- The number of children living in each parent's home (not including children covered by the child support order);
- Whether either of the parents has any spousal support orders or existing child support orders for other children;
- The amount of child care costs; and
- The amount of parenting time awarded to each parent.
You can get a general estimate of the amount of child support owed in your case by using Minnesota's child support calculator. Note, however, that if you and your ex have joint physical custody of your child (your child stays overnight with each parent at least 45.1% of the time), the court may use a slightly different formula.
What If My Ex Refuses to Pay Child Support?
The court and Hennepin County Child Support Services have many different enforcement methods at their disposal. Automatic income withholding is a fast and efficient enforcement method. It requires a noncustodial parent's employer to automatically withhold past due child support payments, and it is included in most new or recently modified child support orders. Other enforcement remedies include:
- Driver's license suspension;
- Passport denial;
- Tax refund offsets;
- Property liens; and
- Civil contempt of court proceedings.
If you went through child support services to get a child support order, you can ask your caseworker to help you enforce the order. If child support services was not originally involved in your case, you can fill out an application to have them help you enforce the order.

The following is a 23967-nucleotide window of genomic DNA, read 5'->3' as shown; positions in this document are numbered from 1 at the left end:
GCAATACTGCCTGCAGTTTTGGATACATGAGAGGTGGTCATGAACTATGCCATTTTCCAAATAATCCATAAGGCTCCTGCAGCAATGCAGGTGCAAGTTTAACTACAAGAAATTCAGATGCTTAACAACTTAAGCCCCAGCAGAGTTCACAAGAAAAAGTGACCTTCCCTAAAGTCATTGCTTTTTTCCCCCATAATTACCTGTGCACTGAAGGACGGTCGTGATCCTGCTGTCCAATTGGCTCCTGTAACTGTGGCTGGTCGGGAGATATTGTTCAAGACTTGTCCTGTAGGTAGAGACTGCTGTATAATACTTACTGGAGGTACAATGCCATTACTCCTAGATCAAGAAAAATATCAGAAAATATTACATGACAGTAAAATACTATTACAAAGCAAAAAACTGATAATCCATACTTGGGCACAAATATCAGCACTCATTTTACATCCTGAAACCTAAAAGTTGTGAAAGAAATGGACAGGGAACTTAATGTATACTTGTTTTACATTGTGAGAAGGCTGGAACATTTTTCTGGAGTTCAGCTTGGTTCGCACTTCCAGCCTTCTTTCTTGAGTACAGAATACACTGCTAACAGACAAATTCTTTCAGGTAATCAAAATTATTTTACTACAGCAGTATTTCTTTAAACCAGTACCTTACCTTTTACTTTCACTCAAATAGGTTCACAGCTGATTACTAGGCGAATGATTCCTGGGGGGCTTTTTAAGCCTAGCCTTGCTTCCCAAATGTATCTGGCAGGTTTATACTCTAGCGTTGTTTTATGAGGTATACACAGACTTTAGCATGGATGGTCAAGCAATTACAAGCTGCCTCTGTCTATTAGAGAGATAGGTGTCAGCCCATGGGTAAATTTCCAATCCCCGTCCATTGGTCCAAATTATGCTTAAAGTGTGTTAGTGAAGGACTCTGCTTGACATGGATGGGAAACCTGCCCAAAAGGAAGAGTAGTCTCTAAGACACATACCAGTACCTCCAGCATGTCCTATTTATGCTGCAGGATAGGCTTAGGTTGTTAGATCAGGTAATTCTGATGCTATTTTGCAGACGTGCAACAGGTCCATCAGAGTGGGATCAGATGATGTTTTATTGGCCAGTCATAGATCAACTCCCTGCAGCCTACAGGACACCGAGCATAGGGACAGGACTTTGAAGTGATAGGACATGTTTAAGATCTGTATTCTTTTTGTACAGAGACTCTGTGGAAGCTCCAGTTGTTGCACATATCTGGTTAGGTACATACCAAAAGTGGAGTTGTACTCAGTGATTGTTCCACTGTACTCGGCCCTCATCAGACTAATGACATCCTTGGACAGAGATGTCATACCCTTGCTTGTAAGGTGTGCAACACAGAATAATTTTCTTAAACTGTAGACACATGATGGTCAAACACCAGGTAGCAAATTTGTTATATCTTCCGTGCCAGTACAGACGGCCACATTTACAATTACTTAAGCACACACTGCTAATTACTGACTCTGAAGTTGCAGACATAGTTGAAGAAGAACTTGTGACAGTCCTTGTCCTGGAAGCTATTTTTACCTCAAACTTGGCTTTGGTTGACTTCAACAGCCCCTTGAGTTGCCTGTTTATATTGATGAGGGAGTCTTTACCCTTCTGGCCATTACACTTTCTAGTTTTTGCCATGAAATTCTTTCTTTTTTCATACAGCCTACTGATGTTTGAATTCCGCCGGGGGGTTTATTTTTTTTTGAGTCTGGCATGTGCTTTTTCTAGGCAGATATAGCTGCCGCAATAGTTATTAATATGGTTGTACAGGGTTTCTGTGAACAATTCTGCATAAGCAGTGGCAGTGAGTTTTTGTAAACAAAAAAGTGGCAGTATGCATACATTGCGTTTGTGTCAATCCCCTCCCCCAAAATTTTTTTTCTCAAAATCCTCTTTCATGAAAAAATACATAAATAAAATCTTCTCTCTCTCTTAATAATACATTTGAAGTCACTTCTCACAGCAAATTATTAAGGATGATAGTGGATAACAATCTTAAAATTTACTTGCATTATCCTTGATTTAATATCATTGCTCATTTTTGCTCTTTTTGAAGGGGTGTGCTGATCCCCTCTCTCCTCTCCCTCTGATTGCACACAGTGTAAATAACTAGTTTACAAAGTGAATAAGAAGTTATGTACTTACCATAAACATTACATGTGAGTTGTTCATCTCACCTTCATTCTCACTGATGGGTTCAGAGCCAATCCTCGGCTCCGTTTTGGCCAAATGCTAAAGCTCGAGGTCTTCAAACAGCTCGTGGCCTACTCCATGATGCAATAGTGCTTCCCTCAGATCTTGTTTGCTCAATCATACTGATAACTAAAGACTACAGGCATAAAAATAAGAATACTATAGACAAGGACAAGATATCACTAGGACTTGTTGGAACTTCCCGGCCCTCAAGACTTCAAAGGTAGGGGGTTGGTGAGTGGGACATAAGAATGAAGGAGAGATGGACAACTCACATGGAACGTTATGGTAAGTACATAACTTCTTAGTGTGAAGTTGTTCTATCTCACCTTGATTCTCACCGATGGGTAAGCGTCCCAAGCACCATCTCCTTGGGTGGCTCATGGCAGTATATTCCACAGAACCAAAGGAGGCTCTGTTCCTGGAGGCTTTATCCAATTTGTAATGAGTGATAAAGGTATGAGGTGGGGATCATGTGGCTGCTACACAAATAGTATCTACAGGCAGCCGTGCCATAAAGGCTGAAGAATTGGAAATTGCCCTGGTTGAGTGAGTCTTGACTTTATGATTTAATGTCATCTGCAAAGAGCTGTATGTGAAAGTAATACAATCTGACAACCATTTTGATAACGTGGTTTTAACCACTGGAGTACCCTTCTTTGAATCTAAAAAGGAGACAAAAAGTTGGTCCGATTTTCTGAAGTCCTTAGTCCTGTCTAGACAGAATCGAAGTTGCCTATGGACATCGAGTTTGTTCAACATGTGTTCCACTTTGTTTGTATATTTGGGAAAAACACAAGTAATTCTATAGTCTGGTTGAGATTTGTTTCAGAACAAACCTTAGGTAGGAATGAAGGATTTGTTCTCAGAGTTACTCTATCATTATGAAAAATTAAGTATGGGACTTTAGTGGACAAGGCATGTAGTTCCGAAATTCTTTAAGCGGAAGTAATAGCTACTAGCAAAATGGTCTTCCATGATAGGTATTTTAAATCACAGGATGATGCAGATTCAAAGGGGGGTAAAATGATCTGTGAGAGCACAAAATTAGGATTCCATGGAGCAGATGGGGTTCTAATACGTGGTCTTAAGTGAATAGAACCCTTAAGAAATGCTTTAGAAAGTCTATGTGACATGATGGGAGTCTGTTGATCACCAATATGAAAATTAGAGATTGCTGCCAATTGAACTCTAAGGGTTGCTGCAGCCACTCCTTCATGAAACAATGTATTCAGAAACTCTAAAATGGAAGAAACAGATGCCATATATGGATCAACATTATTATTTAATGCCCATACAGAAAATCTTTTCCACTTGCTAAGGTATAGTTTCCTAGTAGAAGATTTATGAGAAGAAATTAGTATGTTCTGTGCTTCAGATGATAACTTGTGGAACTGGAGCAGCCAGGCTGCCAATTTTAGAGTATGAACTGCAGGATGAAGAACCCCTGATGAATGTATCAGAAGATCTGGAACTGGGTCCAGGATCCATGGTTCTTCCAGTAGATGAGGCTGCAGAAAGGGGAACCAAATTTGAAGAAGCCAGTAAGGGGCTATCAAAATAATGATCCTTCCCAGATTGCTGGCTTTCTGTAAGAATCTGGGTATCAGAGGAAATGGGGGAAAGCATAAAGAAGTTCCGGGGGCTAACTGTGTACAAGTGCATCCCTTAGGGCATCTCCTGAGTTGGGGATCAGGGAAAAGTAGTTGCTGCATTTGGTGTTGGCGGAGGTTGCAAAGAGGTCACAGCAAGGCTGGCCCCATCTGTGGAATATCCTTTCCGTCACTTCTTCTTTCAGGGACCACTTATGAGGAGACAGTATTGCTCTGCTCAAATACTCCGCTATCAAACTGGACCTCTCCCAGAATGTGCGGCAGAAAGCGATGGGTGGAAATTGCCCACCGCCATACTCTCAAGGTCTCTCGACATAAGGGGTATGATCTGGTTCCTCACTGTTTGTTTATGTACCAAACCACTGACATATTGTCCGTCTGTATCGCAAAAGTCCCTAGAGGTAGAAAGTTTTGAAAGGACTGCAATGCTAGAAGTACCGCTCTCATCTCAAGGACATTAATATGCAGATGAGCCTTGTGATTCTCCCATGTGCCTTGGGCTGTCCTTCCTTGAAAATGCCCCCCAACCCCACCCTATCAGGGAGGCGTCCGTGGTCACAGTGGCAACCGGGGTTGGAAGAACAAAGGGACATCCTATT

What If I Need More (or Less) Child Support?
You can request that the court change your support order at any time by bringing a motion to modify support. Unless you and your ex agree to change the order on your own, the judge will only order a change if there has been a "substantial change" in circumstances that makes the original amount unfair to the child or the parents. The court usually defines a "substantial change" as an increase or decrease of $75 or 20% from the original order's amount. Remember that the court will once again be applying the special support formula, mentioned earlier. The court will only take into consideration specific changes in circumstances when applying the formula. Some examples of these circumstances include:
- A change in the number of children covered by support orders;
- A change in income;
- The child becomes disabled;
- A change in child care costs; and
- A parent begins getting public assistance.
Also, keep in mind that your child support amount will be automatically increased every two years to compensate for a general increase in the cost of living (also referred to as a "COLA" increase).
Where Can I Get More Information?
The procedures and paperwork involved in requesting and receiving child support can be complicated and confusing. You can get additional help navigating the process by contacting Hennepin County Child Support Services, or by browsing through more information in FindLaw's general child support section.
Get Legal Help with Your Child Support Questions
Money matters, especially when they involve your children, can be highly emotional for both parties. The calculation of child support in Minnesota involves a pretty detailed mathematical equation, so it's best to speak with a local child support lawyer to learn more.